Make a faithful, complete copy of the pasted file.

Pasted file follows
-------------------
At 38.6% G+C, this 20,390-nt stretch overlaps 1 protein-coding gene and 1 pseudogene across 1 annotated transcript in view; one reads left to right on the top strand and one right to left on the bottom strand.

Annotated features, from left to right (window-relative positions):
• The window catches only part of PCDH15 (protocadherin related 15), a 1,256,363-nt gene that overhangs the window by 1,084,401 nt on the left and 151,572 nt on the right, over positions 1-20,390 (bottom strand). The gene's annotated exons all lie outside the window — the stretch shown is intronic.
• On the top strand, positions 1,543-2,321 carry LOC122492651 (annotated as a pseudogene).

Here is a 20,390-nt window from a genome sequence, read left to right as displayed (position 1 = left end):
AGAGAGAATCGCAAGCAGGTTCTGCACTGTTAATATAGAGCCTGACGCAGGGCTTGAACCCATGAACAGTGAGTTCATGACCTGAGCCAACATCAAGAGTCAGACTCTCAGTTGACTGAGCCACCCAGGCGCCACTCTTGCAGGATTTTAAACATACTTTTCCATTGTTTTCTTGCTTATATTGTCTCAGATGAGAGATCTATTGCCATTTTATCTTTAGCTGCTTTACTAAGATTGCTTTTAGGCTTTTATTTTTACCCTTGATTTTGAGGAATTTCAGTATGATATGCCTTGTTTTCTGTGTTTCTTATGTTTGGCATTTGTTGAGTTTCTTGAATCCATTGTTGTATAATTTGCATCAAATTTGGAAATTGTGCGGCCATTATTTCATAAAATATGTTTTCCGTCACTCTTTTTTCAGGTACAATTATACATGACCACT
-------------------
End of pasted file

At 38.6% G+C, this 20,390-nt stretch overlaps 1 protein-coding gene and 1 pseudogene across 1 annotated transcript in view; one reads left to right on the top strand and one right to left on the bottom strand.

Annotated features, from left to right (window-relative positions):
• The window catches only part of PCDH15 (protocadherin related 15), a 1,256,363-nt gene that overhangs the window by 1,084,401 nt on the left and 151,572 nt on the right, over positions 1-20,390 (bottom strand). The gene's annotated exons all lie outside the window — the stretch shown is intronic.
• On the top strand, positions 1,543-2,321 carry LOC122492651 (annotated as a pseudogene).

Here is a 20,390-nt window from a genome sequence, read left to right as displayed (position 1 = left end):
AGAGAGAATCGCAAGCAGGTTCTGCACTGTTAATATAGAGCCTGACGCAGGGCTTGAACCCATGAACAGTGAGTTCATGACCTGAGCCAACATCAAGAGTCAGACTCTCAGTTGACTGAGCCACCCAGGCGCCACTCTTGCAGGATTTTAAACATACTTTTCCATTGTTTTCTTGCTTATATTGTCTCAGATGAGAGATCTATTGCCATTTTATCTTTAGCTGCTTTACTAAGATTGCTTTTAGGCTTTTATTTTTACCCTTGATTTTGAGGAATTTCAGTATGATATGCCTTGTTTTCTGTGTTTCTTATGTTTGGCATTTGTTGAGTTTCTTGAATCCATTGTTGTATAATTTGCATCAAATTTGGAAATTGTGCGGCCATTATTTCATAAAATATGTTTTCCGTCACTCTTTTTTCAGGTACAATTATACATGACCACT